Thanks to the live rankings Top 10 Articles on Biblioblog Reference Library (here), I found that over at Debunking Christianity, Tommy G. Baker wrote a helpful post about the continued quest for historical Jesus (here). I felt the content of the post was slightly dated, having mentioned only the Renewed and the Third Quests, along with mentioning competition between some of the older views. There have been developments past these quests and those I will mention here.

As has been mentioned elsewhere (here), the historical Jesus scholar N. T. Wright was criticized by a number of scholars at the last Wheaton Theology Conference for neglecting the Fourth Gospel in his tomes on the historical Jesus. As for publications, there have been, just to name a few, Paul N. Anderson’s The Fourth Gospel and the Quest for Jesus: Modern Foundations Reconsidered (here); the volumes of SBL’s John, Jesus, and History group (vol. 1 here, vol. 2 here, vol. 3 forthcoming); James H. Charlesworth’s recent article “The Historical Jesus in the Fourth Gospel: A Paradigm Shift?” (here).

The above point toward what some would call a “Fourth Quest” for the historical Jesus, which is a quest with the inclusion of the Gospel of John. Although it is true that a portion of scholarship will always exclude the Fourth Gospel from the historical Jesus conversation, the call from respected scholars for the inclusion of John’s Gospel in the study on the Jesus of history says something that modern, critical scholarship would do well to consider with a healthy degree of seriousness, in addition to its already healthy (and maybe sometimes excessive) degree of skepticism.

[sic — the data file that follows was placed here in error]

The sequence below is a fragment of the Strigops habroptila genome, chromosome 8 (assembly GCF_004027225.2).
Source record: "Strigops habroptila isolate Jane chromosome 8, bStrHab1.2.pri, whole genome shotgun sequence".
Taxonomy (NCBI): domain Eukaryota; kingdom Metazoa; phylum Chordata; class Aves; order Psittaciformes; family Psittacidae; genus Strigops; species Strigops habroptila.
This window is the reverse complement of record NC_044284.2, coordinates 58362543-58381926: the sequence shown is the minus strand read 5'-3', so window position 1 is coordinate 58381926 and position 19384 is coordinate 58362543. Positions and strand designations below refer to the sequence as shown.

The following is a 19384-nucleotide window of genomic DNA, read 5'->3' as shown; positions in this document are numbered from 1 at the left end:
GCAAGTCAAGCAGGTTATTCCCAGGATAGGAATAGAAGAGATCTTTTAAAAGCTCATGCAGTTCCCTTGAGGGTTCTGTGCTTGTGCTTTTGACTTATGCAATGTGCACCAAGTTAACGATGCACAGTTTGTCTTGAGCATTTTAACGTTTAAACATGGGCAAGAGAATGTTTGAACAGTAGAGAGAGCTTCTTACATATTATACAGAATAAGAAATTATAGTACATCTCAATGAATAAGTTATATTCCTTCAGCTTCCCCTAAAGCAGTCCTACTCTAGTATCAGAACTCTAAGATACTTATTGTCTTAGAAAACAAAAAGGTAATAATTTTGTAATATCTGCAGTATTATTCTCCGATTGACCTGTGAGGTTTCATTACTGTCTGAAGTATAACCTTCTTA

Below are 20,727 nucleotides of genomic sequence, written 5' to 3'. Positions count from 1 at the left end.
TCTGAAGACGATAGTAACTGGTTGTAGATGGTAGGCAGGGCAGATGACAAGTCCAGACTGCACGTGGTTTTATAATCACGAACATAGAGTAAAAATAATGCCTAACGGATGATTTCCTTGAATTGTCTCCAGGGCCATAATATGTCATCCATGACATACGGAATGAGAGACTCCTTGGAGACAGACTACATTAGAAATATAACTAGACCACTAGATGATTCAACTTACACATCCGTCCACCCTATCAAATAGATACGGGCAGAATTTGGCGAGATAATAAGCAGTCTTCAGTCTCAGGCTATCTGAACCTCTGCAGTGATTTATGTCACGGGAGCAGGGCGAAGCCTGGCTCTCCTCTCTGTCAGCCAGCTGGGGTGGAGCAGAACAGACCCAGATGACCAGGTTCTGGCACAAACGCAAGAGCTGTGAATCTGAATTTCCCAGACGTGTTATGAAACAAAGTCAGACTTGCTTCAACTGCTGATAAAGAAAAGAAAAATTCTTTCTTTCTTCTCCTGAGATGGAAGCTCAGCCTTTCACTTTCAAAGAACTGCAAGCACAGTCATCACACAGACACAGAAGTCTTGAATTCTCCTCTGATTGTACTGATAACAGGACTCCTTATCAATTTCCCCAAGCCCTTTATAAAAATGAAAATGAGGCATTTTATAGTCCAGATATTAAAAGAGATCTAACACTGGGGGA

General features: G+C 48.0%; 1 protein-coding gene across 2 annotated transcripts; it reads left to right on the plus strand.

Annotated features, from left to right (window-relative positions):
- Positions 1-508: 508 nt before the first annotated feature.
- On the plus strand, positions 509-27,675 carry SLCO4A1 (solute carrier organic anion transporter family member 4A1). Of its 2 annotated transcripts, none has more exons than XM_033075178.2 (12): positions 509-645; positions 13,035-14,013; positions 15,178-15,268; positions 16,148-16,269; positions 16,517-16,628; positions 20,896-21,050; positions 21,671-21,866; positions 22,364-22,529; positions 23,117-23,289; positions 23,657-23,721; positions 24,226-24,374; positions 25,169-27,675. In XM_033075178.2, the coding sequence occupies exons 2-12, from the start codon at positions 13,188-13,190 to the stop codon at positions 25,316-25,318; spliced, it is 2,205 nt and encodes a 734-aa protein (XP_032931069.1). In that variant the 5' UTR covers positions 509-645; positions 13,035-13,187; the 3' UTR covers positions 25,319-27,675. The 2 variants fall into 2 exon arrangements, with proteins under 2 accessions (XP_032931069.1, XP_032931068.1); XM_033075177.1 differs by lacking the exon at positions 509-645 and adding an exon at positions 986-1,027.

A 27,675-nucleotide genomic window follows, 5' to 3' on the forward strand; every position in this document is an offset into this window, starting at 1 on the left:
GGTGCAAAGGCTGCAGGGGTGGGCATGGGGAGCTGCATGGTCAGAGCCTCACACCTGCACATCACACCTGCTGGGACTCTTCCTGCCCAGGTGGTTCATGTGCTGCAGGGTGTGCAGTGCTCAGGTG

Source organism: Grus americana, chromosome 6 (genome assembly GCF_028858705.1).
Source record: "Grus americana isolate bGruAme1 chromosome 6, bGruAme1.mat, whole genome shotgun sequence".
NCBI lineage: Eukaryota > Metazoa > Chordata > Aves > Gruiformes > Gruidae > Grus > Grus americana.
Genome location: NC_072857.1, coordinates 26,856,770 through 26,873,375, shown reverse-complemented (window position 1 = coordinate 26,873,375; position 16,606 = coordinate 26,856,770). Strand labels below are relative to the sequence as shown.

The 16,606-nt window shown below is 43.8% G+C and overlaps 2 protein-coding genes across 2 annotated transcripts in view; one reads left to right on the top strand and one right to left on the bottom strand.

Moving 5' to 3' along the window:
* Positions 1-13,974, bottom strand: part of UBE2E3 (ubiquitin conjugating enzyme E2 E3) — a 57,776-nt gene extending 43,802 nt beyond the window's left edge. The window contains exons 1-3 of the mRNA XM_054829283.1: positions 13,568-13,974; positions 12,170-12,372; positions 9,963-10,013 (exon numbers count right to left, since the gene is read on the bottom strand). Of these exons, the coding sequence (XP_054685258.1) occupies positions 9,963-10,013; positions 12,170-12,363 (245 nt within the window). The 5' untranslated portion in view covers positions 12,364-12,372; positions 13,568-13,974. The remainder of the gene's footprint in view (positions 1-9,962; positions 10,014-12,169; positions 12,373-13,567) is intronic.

When Anderson gave me the opportunity to cover his Writings of John class in the spring of 2011, one student made a comment that about her Middle Eastern friends. She observed that they always talk around the point, never really getting to it—and Jesus does this also. So what does this say? Well, it does tell us that whoever wrote the Gospel of John was quite likely a Middle Easterner. Does it necessarily tell us that Jesus’ words in John are redacted? That is possible, but the question is now raised whether some of the words attributed to Jesus could be from Jesus’ lips, particularly since he as a Middle Easterner speaks in ways that Middle Easterners tend to speak (and it is not too likely that they developed this way of speaking a long time after the first century).

When I presented my paper “John and Mark: Chronology in the Bi-Optic Gospels” at SBL Pacific Northwest (abstract here), based on my summer research for Anderson on his bi-optic hypothesis, I received much constructive and critical feedback. One of those questions was why would John be concerned about chronology? I did not and still do not have a good response, but I do wonder how much John was not concerned with chronology. Some events that differ in chronological presentation between John and the Synoptics, like the Temple Cleansing, seem to have a theological thrust behind John’s rearrangement (see previous discussions, particularly comments, here and here). There are, however, points of chronological disagreement between Mark and John that appear to have no theological significance, like the time of the anointing at Bethany. In this scene, Mark places the anointing at two days before the Passover, but John’s placement is six days prior. The number six in John (or anywhere else in Scripture) seems to have no theological significance behind it any more than the catch of 153 fish does in John 21. Could the Fourth Gospel be a reliable source for details of Jesus’ ministry—chronology considered and more? There is the possibility.

All of the above points to a continued quest for the historical Jesus, but in a new way. I wholly concur with Baker when he says, “Jesus research is in a new and exciting period”—this time with the Fourth Gospel.